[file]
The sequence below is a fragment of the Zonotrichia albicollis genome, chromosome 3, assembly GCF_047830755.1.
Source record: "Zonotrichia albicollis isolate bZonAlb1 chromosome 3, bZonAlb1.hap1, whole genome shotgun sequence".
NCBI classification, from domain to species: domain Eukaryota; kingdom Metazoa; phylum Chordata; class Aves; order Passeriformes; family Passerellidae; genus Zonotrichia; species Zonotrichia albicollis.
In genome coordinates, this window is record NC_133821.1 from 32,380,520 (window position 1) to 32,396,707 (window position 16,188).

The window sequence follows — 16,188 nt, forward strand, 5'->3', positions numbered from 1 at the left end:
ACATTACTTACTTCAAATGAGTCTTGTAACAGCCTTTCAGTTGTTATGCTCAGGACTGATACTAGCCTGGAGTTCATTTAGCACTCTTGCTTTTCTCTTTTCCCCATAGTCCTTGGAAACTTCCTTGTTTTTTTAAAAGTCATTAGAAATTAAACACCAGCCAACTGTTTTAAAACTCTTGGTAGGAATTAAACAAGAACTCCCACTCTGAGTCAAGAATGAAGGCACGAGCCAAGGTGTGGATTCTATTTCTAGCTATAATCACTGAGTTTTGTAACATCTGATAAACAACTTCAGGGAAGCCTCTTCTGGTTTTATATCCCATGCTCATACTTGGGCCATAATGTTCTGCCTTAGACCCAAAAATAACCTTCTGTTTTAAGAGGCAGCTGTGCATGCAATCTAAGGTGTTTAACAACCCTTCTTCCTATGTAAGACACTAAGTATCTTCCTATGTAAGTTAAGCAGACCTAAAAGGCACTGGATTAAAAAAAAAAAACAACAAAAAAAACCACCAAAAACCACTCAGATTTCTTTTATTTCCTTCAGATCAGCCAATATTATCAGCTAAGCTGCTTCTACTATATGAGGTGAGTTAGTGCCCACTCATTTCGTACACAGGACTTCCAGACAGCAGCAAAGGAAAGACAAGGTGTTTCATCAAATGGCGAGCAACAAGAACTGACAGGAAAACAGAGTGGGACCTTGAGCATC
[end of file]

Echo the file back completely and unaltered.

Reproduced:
The sequence below is a fragment of the Zonotrichia albicollis genome, chromosome 3, assembly GCF_047830755.1.
Source record: "Zonotrichia albicollis isolate bZonAlb1 chromosome 3, bZonAlb1.hap1, whole genome shotgun sequence".
NCBI classification, from domain to species: domain Eukaryota; kingdom Metazoa; phylum Chordata; class Aves; order Passeriformes; family Passerellidae; genus Zonotrichia; species Zonotrichia albicollis.
In genome coordinates, this window is record NC_133821.1 from 32,380,520 (window position 1) to 32,396,707 (window position 16,188).

The window sequence follows — 16,188 nt, forward strand, 5'->3', positions numbered from 1 at the left end:
ACATTACTTACTTCAAATGAGTCTTGTAACAGCCTTTCAGTTGTTATGCTCAGGACTGATACTAGCCTGGAGTTCATTTAGCACTCTTGCTTTTCTCTTTTCCCCATAGTCCTTGGAAACTTCCTTGTTTTTTTAAAAGTCATTAGAAATTAAACACCAGCCAACTGTTTTAAAACTCTTGGTAGGAATTAAACAAGAACTCCCACTCTGAGTCAAGAATGAAGGCACGAGCCAAGGTGTGGATTCTATTTCTAGCTATAATCACTGAGTTTTGTAACATCTGATAAACAACTTCAGGGAAGCCTCTTCTGGTTTTATATCCCATGCTCATACTTGGGCCATAATGTTCTGCCTTAGACCCAAAAATAACCTTCTGTTTTAAGAGGCAGCTGTGCATGCAATCTAAGGTGTTTAACAACCCTTCTTCCTATGTAAGACACTAAGTATCTTCCTATGTAAGTTAAGCAGACCTAAAAGGCACTGGATTAAAAAAAAAAAACAACAAAAAAAACCACCAAAAACCACTCAGATTTCTTTTATTTCCTTCAGATCAGCCAATATTATCAGCTAAGCTGCTTCTACTATATGAGGTGAGTTAGTGCCCACTCATTTCGTACACAGGACTTCCAGACAGCAGCAAAGGAAAGACAAGGTGTTTCATCAAATGGCGAGCAACAAGAACTGACAGGAAAACAGAGTGGGACCTTGAGCATC